While it might be tough to admit, many of us prefer what we want to hear rather than the unvarnished truth.
And while yes, the truth can be painful, isn’t it far better to deal with it up front? The pain when reality hits can be far greater…
Samantha, 33, considered herself pretty savvy. She was an up and coming graphic designer who was starting to get noticed. “I borrowed money from my parents to invest in a tech IPO that my stockbroker (or was it a friend?) assured me was a guaranteed winner. He called this stock ‘a can’t miss innovation’ and insisted that I stood to make a big score. Now I have nothing but worthless securities and a debt to my parents that I cannot repay. I feel miserable about it!”
Carla, 55, was a successful entrepreneur and rarely made serious errors. The letter she held in her hand explained that the limited partnership in which she had invested was in trouble. They needed to raise capital or the venture could be lost entirely. And, there was no guarantee that the additional funds would turn the project from disaster to success. “The guy who sold me this thing pointed to all the past successes of these guys. He showed me the projected income from the project, the benefits and set an expectation of a great deal. He was quick to point out that he had several other people who were anxious to take this unit if I passed, so he had to know soon. It seemed like a no-brainer. Wow, big mistake!”
Janet, 62, clutched the life insurance illustration in her hands. “The agent told me that I’d only have to pay for ten years, then the cash would accumulate and I’d be able to use the money for retirement. But last week I got a notice that I need to start paying into the policy or it could collapse. I bought it based on his illustration showing all the cash that would be in there—and now there’s nothing. I am really mad!”
What these examples have in common is the lack of knowledge each possessed when they made their decisions—and how much they relied on those selling the products to give them good information. Unfortunately, they were only told the features and benefits of making such a decision. Somehow the possible pitfalls or downside were left unexplored.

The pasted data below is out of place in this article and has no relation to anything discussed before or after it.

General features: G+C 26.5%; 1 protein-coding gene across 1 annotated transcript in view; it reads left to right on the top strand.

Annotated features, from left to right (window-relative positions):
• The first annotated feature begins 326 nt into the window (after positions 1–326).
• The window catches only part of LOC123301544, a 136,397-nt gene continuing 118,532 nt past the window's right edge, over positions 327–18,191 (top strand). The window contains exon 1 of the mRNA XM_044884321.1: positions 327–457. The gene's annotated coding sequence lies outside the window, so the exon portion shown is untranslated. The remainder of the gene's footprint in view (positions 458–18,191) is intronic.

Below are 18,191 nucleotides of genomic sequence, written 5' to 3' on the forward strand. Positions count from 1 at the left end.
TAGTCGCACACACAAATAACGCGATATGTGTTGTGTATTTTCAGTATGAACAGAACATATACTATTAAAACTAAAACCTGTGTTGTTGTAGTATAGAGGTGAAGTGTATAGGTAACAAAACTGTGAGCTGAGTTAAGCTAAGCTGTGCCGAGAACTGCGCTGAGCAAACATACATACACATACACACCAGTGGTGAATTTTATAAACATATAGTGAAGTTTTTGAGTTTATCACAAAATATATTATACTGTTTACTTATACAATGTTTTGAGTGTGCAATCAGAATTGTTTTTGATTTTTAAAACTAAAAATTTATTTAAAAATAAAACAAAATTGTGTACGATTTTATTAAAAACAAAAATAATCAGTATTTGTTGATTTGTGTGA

Our greed factor—and yes, we all have one—is hungry to hear the upside and the possibilities of future success. We don’t want to focus on the downside; after all, like buying a lottery ticket, you have to put your money down to win.
But the playing field is not level. These purchasers did not have the expertise or foresight to even ask the right questions—making them an easy mark for anyone with a great pitch and shiny brochure. They are otherwise smart people—it’s just that they received a shot of adrenaline with every thought of a big score. Their internal fantasy runs the show and keeps them from digging down to the cold hard truth.
We are inundated by companies promising (or at the very least alluding to) stellar results. Mutual fund companies are delighted when their funds are given 5 Star ratings from Morningstar—they’re then widely distributed and promoted. But when the fund falls out of favor, which is almost inevitable as the market changes, they’ll promote the newest fad fund instead.
And they are quite happy to have you sell off Fund A in favor of Fund B. So instead of creating a long-term allocation that will have normal ups and downs, you’ll perpetuate a manic chase of the latest and greatest 5 Star funds.
Let’s face it, most buyers are not going to delve this deeply—who has the time and interest in devoting hours to trying to parse truth from the tangle of slick marketing and celebrity endorsements?
And yet, unlike Samantha, Carla and Janet, you want to activate that part of you that demands full information, complete disclosure and a reasonable statement of risk. Isn’t it better to know the truth up front than let it slam you in the face when you least expect it?